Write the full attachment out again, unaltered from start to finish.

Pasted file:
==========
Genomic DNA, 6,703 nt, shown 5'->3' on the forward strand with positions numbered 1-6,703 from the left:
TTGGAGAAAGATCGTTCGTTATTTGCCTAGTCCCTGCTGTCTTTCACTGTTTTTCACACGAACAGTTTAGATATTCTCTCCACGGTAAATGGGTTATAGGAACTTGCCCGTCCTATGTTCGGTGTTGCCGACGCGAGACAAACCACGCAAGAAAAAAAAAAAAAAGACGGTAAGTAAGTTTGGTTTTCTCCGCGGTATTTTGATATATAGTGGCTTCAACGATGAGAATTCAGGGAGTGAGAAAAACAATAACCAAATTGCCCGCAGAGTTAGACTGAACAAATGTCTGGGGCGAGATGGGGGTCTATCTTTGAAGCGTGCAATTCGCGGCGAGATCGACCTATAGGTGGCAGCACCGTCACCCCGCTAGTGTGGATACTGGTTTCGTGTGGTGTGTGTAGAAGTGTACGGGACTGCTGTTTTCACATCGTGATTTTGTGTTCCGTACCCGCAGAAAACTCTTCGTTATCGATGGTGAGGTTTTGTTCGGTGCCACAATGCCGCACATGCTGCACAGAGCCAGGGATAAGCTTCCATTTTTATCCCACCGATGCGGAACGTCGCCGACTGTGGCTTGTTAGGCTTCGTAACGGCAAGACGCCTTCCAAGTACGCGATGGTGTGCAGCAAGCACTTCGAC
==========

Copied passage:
Genomic DNA, 6,703 nt, shown 5'->3' on the forward strand with positions numbered 1-6,703 from the left:
TTGGAGAAAGATCGTTCGTTATTTGCCTAGTCCCTGCTGTCTTTCACTGTTTTTCACACGAACAGTTTAGATATTCTCTCCACGGTAAATGGGTTATAGGAACTTGCCCGTCCTATGTTCGGTGTTGCCGACGCGAGACAAACCACGCAAGAAAAAAAAAAAAAAGACGGTAAGTAAGTTTGGTTTTCTCCGCGGTATTTTGATATATAGTGGCTTCAACGATGAGAATTCAGGGAGTGAGAAAAACAATAACCAAATTGCCCGCAGAGTTAGACTGAACAAATGTCTGGGGCGAGATGGGGGTCTATCTTTGAAGCGTGCAATTCGCGGCGAGATCGACCTATAGGTGGCAGCACCGTCACCCCGCTAGTGTGGATACTGGTTTCGTGTGGTGTGTGTAGAAGTGTACGGGACTGCTGTTTTCACATCGTGATTTTGTGTTCCGTACCCGCAGAAAACTCTTCGTTATCGATGGTGAGGTTTTGTTCGGTGCCACAATGCCGCACATGCTGCACAGAGCCAGGGATAAGCTTCCATTTTTATCCCACCGATGCGGAACGTCGCCGACTGTGGCTTGTTAGGCTTCGTAACGGCAAGACGCCTTCCAAGTACGCGATGGTGTGCAGCAAGCACTTCGAC